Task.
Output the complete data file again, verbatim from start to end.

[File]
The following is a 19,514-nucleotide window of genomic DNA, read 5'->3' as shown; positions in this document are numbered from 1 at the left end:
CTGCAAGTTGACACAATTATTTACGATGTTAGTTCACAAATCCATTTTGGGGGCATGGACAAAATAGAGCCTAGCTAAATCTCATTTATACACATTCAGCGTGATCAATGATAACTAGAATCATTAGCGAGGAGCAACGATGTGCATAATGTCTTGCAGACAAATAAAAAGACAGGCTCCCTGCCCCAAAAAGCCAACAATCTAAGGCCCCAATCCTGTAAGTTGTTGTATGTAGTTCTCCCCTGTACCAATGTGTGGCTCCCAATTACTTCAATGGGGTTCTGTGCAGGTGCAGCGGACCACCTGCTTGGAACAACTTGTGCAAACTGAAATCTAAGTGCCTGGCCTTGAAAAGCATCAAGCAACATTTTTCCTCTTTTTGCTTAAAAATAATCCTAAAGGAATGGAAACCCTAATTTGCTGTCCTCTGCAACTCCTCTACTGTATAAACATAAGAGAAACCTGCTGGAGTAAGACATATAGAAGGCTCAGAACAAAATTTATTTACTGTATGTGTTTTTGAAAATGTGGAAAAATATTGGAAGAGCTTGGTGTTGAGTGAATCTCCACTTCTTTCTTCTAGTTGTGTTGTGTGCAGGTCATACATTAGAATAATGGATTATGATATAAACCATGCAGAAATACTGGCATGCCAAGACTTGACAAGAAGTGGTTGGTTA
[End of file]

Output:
The following is a 19,514-nucleotide window of genomic DNA, read 5'->3' as shown; positions in this document are numbered from 1 at the left end:
CTGCAAGTTGACACAATTATTTACGATGTTAGTTCACAAATCCATTTTGGGGGCATGGACAAAATAGAGCCTAGCTAAATCTCATTTATACACATTCAGCGTGATCAATGATAACTAGAATCATTAGCGAGGAGCAACGATGTGCATAATGTCTTGCAGACAAATAAAAAGACAGGCTCCCTGCCCCAAAAAGCCAACAATCTAAGGCCCCAATCCTGTAAGTTGTTGTATGTAGTTCTCCCCTGTACCAATGTGTGGCTCCCAATTACTTCAATGGGGTTCTGTGCAGGTGCAGCGGACCACCTGCTTGGAACAACTTGTGCAAACTGAAATCTAAGTGCCTGGCCTTGAAAAGCATCAAGCAACATTTTTCCTCTTTTTGCTTAAAAATAATCCTAAAGGAATGGAAACCCTAATTTGCTGTCCTCTGCAACTCCTCTACTGTATAAACATAAGAGAAACCTGCTGGAGTAAGACATATAGAAGGCTCAGAACAAAATTTATTTACTGTATGTGTTTTTGAAAATGTGGAAAAATATTGGAAGAGCTTGGTGTTGAGTGAATCTCCACTTCTTTCTTCTAGTTGTGTTGTGTGCAGGTCATACATTAGAATAATGGATTATGATATAAACCATGCAGAAATACTGGCATGCCAAGACTTGACAAGAAGTGGTTGGTTA